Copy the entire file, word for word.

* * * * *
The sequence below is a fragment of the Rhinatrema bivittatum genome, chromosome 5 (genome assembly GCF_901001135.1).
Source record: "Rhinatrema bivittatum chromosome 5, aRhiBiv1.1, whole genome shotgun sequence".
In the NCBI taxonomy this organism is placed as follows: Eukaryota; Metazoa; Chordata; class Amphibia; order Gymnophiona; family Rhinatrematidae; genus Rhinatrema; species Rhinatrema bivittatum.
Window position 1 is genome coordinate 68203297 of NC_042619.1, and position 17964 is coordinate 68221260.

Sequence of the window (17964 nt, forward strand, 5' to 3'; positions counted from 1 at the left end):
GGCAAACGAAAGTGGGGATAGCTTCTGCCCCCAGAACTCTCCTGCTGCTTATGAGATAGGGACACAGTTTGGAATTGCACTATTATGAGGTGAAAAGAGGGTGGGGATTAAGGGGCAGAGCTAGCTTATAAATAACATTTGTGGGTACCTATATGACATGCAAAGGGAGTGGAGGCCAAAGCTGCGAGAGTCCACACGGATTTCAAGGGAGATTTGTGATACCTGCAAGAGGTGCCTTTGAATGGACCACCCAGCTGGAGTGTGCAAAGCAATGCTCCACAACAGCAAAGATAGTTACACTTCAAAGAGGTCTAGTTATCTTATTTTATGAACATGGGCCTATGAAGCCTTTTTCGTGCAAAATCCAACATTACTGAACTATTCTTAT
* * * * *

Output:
The sequence below is a fragment of the Rhinatrema bivittatum genome, chromosome 5 (genome assembly GCF_901001135.1).
Source record: "Rhinatrema bivittatum chromosome 5, aRhiBiv1.1, whole genome shotgun sequence".
In the NCBI taxonomy this organism is placed as follows: Eukaryota; Metazoa; Chordata; class Amphibia; order Gymnophiona; family Rhinatrematidae; genus Rhinatrema; species Rhinatrema bivittatum.
Window position 1 is genome coordinate 68203297 of NC_042619.1, and position 17964 is coordinate 68221260.

Sequence of the window (17964 nt, forward strand, 5' to 3'; positions counted from 1 at the left end):
GGCAAACGAAAGTGGGGATAGCTTCTGCCCCCAGAACTCTCCTGCTGCTTATGAGATAGGGACACAGTTTGGAATTGCACTATTATGAGGTGAAAAGAGGGTGGGGATTAAGGGGCAGAGCTAGCTTATAAATAACATTTGTGGGTACCTATATGACATGCAAAGGGAGTGGAGGCCAAAGCTGCGAGAGTCCACACGGATTTCAAGGGAGATTTGTGATACCTGCAAGAGGTGCCTTTGAATGGACCACCCAGCTGGAGTGTGCAAAGCAATGCTCCACAACAGCAAAGATAGTTACACTTCAAAGAGGTCTAGTTATCTTATTTTATGAACATGGGCCTATGAAGCCTTTTTCGTGCAAAATCCAACATTACTGAACTATTCTTAT